Fair Housing Act was enacted by the United States Congress
in 1968 has been set in place to prohibit discrimination by
direct providers of housing. Under this act, the Department
of Justice can bring lawsuits if they have a reason to believe
that a party is engaged in practices demonstrating discrimination
and or denial of rights. The act provides procedures for handling
both individual complaints or for a group of people.
The act allows cases to be filed against the direct providers of housing and or facilities of any kind. Impacted parties may include: landlords, real estate companies, developers and in some cases municipalities, homeowner’s insurance companies, banks and other lending institutions, if they are acting as a landlord or owner of a home or office building.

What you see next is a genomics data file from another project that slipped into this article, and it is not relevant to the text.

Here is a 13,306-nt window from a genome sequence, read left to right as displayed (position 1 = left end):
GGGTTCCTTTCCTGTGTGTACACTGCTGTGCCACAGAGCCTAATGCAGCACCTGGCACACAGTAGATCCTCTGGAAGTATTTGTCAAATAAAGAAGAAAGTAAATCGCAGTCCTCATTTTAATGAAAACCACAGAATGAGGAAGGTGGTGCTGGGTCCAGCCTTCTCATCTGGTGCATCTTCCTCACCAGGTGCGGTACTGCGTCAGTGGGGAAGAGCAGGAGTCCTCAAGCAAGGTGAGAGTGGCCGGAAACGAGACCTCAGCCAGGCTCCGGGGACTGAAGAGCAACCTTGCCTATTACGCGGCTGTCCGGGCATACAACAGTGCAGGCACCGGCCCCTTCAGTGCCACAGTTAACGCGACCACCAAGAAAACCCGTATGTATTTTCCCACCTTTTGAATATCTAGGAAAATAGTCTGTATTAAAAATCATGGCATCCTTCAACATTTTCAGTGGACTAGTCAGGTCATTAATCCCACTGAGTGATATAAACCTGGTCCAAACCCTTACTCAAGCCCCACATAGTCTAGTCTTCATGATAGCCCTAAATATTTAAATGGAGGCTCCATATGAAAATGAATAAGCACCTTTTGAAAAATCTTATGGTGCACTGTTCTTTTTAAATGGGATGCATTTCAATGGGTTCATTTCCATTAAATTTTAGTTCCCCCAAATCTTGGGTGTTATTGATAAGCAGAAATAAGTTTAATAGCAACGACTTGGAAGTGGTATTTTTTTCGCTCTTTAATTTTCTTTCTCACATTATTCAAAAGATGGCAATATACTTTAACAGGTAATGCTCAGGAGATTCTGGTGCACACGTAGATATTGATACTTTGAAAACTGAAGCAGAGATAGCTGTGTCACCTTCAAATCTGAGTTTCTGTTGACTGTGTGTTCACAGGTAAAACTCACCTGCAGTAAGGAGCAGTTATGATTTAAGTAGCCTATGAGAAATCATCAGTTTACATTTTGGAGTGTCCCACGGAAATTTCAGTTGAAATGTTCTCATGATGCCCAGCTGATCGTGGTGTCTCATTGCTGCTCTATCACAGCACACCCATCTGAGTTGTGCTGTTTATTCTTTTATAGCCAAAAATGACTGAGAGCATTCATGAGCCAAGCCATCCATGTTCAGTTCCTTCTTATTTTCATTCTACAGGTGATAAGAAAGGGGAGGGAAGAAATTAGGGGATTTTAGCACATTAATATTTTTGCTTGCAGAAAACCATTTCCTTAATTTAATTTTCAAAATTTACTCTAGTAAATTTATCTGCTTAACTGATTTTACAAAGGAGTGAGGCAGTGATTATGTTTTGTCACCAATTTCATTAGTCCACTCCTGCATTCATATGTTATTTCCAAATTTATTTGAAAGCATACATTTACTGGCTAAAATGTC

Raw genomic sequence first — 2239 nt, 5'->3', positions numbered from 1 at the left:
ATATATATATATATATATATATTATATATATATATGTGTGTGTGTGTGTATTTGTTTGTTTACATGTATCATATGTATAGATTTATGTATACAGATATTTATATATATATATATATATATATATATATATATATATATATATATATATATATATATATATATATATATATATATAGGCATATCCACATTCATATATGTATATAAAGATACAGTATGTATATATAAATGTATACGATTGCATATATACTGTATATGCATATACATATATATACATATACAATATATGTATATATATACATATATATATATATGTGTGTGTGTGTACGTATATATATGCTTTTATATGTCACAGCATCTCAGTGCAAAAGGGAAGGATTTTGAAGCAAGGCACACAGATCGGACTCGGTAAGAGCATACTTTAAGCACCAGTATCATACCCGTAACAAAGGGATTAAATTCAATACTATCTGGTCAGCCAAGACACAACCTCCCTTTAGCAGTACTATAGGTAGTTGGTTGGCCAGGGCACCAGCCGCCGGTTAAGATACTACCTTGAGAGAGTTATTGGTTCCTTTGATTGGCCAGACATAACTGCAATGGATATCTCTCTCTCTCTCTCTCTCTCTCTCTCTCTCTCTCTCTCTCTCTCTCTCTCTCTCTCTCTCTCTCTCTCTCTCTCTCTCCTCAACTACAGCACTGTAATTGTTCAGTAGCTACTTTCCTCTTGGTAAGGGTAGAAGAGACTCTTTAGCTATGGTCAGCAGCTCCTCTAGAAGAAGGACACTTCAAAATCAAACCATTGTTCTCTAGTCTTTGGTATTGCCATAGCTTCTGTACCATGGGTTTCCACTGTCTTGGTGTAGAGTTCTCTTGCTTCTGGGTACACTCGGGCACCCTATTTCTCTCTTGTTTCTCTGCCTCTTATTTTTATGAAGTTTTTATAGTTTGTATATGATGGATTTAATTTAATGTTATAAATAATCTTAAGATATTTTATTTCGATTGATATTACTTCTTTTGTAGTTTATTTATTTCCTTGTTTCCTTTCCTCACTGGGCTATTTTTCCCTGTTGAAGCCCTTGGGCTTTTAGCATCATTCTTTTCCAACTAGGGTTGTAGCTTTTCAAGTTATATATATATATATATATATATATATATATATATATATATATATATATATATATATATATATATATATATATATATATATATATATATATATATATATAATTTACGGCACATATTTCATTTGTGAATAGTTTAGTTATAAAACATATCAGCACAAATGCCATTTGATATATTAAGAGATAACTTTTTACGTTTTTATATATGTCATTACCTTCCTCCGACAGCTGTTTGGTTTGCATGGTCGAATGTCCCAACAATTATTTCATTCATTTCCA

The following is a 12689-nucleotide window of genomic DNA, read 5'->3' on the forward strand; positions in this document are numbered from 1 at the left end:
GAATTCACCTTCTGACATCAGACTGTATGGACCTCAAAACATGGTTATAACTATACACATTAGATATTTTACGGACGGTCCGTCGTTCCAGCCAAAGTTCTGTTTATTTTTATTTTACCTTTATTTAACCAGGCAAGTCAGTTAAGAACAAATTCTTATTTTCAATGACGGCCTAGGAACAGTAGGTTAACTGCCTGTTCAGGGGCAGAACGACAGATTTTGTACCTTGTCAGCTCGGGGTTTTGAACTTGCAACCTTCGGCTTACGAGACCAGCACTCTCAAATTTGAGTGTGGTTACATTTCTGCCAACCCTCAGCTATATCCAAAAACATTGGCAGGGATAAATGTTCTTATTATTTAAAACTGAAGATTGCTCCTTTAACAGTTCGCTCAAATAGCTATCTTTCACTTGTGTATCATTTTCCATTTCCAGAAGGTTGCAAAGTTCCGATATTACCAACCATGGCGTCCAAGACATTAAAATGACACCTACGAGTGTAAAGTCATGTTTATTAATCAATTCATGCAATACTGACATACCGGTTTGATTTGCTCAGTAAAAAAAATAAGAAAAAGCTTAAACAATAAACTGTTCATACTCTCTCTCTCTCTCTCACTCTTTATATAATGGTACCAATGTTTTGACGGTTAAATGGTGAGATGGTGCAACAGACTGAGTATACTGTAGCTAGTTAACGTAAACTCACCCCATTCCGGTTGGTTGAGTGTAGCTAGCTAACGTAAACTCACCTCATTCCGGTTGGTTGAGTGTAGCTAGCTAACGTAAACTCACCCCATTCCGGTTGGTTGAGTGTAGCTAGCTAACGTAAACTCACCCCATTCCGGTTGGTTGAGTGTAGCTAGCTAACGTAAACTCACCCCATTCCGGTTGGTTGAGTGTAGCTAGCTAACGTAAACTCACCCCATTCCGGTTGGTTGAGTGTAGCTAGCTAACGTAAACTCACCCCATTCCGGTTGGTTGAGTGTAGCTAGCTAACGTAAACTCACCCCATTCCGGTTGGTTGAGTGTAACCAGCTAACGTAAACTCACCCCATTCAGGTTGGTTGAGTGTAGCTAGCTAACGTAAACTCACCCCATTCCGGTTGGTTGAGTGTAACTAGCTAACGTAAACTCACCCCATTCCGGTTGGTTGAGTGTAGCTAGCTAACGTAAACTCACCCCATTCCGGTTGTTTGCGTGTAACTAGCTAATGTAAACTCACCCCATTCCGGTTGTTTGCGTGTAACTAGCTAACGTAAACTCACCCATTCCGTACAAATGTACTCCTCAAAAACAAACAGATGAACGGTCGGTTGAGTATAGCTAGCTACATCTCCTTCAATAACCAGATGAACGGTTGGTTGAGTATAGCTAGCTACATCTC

Criteria for Discrimination
If you feel that you have been discriminated from housing, mortgage loans or home improvement loans based on the criteria of race, color, religion, sex, national origin, familial status or disability, you can utilize the benefits of this act. Of these, race discrimination continues to be a major problem. However in certain cases, the act does contain limited exceptions – this can be seen in cases of discrimination against religion, where the government allows non-commercial housing operated by a religious organization to reserve such housing to persons of the same religion.
Individuals, who feel they have been victims to illegal housing practices, should file a complaint with the Department of Housing and Urban Development (HUD) and/or hire a law firm to assist you with filing a lawsuit in your state or federal court.